I'm astonished that this sonnet leaves some of you cold


  John Leonard

  On 04/19/16, Matthew Jordan <matthewjorda at gmail.com> wrote: 


          For me, two wives diminishes the poignancy as it increases the self-referentiality of the emotion evoked.


          Tho I can't give a precise reference, Empson in 7 Types certainly sees as flawed cases of ambiguity (plurality of meaning) where the author seems merely confused or unclear in his thought. 


          It's true, tho, that "we" are almost constitutively keen on semantic "richness"....


          Best, Matt

          Sent from my iPhone

          On 19 Apr 2016, at 14:15, Gregory Machacek <Gregory.Machacek at marist.edu> wrote:


            A number of recent comments provide a really good pretext for raising a point that I had intended to raise only in one of my later “installments.”  I can’t pass up the opportunity.  See the ingenuity of Truth, who when she gets a free and willing hand, opens her self faster than the pace of method and discours can overtake her.

            Richard Strier says that in sonnet 23, Milton is attempting to “capture the power of what he had experienced” in the dream he had of his late-espoused saint.  Carol Barton describes that experience in appreciative and sympathetic paraphrase:

            “It is only when we experience the longing for a loved one gone--his or her oh so real return in vivid dreams--and waking to the reality of the loss that we can understand the deep, sharp-edged desire (almost an obsession) to believe that we will see him or her in heaven, whole and purified of all sin and blemish. Milton wants with all his heart to believe that his late espoused saint will not only be restored to him, but restored to him in the glory of unity with God.”

            Richard says that to capture this experience, Milton “feels that he needs to bring his whole knowledge of antiquity, classical and well as biblical, to bear on the experience.”   And Carol says that “I suspect that Milton, in writing this, was far more concerned with substance than he was with the strict demands of form.”

            The overall thrust of these characterizations is that Milton’s sonnet is good because he packs into it so much meaning:  so much of the power the experience had for him, so much substance, his whole knowledge of antiquity.

            Neither one of them is saying, nor, I’m certain, would crudely say that more meaning makes for a better poem.  Yet there are indications that, on balance, more meaning is a good thing and that it’s almost impossible to imagine too much meaning.  “That’s a lot to do in a sonnet, but he does it” is laudatory (emphasis added).  Even Louis Schwartz’s gesture toward “how unreasonably much can be found freighted into the lines” doesn’t sound pejorative so much as admiring (emphasis added).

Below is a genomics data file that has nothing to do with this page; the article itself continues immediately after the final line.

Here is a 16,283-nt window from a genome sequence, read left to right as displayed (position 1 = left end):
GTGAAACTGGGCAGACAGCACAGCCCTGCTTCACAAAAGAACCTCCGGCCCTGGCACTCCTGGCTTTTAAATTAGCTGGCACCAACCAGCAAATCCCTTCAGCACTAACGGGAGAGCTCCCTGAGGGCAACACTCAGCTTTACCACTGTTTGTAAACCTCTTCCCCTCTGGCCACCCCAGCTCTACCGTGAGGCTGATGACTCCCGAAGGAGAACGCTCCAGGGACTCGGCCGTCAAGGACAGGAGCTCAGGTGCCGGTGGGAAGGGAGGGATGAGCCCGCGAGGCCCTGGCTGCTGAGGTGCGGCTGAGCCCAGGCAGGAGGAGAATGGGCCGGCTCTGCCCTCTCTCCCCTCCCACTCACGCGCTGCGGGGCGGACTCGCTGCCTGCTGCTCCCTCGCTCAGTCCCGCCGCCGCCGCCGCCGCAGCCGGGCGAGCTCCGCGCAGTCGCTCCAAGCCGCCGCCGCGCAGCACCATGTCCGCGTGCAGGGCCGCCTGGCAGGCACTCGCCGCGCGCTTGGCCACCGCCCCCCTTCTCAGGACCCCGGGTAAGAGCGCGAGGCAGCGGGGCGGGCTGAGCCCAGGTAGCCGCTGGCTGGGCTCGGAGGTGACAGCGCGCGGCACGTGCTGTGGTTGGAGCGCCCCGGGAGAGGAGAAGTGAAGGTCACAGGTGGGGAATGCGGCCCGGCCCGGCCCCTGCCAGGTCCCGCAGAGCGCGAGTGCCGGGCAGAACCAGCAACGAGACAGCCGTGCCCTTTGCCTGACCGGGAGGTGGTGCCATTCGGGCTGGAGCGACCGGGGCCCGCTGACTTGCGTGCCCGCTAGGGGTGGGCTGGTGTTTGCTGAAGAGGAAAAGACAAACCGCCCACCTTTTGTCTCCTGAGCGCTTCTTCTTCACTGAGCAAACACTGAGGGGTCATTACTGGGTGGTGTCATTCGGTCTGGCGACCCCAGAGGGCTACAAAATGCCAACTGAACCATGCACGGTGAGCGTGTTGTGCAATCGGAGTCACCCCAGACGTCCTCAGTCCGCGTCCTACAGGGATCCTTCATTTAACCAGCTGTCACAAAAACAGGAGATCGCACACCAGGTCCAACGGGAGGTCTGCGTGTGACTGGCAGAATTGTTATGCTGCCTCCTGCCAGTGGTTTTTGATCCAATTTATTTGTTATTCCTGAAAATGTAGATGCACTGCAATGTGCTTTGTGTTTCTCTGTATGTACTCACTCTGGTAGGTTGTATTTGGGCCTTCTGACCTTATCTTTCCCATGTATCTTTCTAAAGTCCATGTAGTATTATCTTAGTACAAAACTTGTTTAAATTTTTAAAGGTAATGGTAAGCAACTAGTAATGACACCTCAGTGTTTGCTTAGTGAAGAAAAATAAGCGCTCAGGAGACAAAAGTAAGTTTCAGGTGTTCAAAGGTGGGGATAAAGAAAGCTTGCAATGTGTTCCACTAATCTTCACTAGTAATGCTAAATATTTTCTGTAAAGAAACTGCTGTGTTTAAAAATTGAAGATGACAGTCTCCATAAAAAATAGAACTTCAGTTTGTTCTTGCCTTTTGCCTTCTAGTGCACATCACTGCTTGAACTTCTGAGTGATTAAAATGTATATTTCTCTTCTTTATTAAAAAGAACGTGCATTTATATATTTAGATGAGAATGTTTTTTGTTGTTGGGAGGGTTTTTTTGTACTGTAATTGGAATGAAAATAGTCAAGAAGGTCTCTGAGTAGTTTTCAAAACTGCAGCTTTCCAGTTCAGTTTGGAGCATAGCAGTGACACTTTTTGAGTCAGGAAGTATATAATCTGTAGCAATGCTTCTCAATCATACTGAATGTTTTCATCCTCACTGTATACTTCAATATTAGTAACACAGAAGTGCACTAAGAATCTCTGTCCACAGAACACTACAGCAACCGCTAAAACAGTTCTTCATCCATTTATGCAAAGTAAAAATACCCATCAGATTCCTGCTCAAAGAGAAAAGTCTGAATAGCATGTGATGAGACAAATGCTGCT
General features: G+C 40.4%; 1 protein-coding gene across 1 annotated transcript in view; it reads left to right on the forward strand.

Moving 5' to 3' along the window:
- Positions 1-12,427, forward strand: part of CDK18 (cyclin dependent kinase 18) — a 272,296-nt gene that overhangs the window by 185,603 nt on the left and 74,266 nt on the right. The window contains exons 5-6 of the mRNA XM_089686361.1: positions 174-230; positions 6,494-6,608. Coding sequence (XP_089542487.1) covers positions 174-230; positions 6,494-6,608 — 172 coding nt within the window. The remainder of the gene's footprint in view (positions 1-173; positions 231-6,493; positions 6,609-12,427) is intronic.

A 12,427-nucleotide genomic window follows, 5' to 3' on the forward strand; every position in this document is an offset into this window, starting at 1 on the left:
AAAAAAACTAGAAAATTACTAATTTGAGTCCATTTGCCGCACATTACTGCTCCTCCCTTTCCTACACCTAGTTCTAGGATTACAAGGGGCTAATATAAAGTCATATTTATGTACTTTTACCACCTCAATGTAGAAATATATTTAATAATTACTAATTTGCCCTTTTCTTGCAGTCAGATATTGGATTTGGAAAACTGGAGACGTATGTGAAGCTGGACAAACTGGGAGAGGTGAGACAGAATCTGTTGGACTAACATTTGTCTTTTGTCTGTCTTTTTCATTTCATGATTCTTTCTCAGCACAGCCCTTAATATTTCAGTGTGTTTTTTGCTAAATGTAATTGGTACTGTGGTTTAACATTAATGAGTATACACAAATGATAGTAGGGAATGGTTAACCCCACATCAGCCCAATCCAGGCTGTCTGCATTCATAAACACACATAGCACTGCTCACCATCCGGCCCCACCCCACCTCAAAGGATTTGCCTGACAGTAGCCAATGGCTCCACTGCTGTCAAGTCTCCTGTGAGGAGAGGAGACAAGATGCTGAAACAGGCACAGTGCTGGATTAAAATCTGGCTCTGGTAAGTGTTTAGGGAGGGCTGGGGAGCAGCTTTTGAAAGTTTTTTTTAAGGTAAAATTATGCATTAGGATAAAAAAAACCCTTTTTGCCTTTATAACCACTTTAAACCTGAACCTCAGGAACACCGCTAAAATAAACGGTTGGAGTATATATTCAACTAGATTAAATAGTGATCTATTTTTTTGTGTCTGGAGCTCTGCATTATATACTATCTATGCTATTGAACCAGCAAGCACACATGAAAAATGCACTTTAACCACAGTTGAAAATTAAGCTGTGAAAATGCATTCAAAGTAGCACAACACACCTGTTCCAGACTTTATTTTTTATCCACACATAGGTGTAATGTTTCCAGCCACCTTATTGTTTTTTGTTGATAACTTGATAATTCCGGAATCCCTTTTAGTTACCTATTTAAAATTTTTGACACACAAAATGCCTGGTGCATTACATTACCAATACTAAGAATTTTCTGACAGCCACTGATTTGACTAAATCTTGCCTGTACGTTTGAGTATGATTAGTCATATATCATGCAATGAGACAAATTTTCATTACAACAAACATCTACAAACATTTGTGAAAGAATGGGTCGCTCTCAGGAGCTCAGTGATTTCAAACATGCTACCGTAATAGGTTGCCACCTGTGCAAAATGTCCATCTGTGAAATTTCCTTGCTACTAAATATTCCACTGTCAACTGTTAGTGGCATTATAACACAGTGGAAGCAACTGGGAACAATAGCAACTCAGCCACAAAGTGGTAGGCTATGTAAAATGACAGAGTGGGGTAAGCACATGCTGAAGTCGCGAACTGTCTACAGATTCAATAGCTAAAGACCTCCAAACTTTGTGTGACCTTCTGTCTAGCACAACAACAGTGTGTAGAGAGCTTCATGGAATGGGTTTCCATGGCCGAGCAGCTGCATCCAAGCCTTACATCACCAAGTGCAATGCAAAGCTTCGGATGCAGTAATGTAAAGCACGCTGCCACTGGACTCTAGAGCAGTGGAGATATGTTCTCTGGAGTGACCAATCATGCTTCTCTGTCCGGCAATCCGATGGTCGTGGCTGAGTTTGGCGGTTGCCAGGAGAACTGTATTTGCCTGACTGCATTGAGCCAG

So here’s the theoretical question:  Is there any amount of meaning that could be deemed superabundant?  Is a superabundance of meaning, as the kids ask, even a thing?  Could there actually be unreasonably much in a poem?  Can a poem’s pinnace be overfraught?  Could a poem reach a point where more meaning was actually a detriment rather than a virtue?  And if such a thing can be imagined, what would such a overfraught poem look like?

            I ask this in particular connection with what Louis Schwartz tells us:

            I don’t think the reference [in “Purification in the old law did save”] is to the Virgin Mary in a specific way, but the reference does suggest her, and she’s the nexus of the poem’s typological structure.  The suggestion also ties the reference to childbed to the poem’s biographical level, both because of the relationship between the Virgin’s purification and the later Christian rite of Churching and because her name suggests Milton’s first wife, while “purification” suggests the name of his second wife, who also died, I might add, just to show how unreasonably much can be found freighted into the lines if you choose to follow out these implications, on February 3, 1658, a day after the date of the celebration of the Feast of the Purification that year 

            The sonnet never overtly identifies which wife it concerns.  It contains one subtle reference that makes Mary a possibility and one subtle reference (maybe two) that makes Katherine a possibility.  Does it improve the sonnet to have both of those “meanings” available in the poem?  Are we to understand the dream-image as a composite of Mary and Katherine?  And would the poem have quite the same poignancy if Milton is reporting seeing wife-in-general rather than one specific one of his wives?  For me it would be less poignant, even if I knew he loved both of his wives deeply.  I don’t mind his not saying which wife it was, but I think the poem is more powerful if it the dream image is to be thought of one of his wives, not some kind of composite (and certainly not take-your-pick; there’s zero poignancy in that).

            If such a thing can even be imagined at all, might this be a case where more meaning is a detriment rather than a virtue?


            Greg Machacek
            Professor of English
            Marist College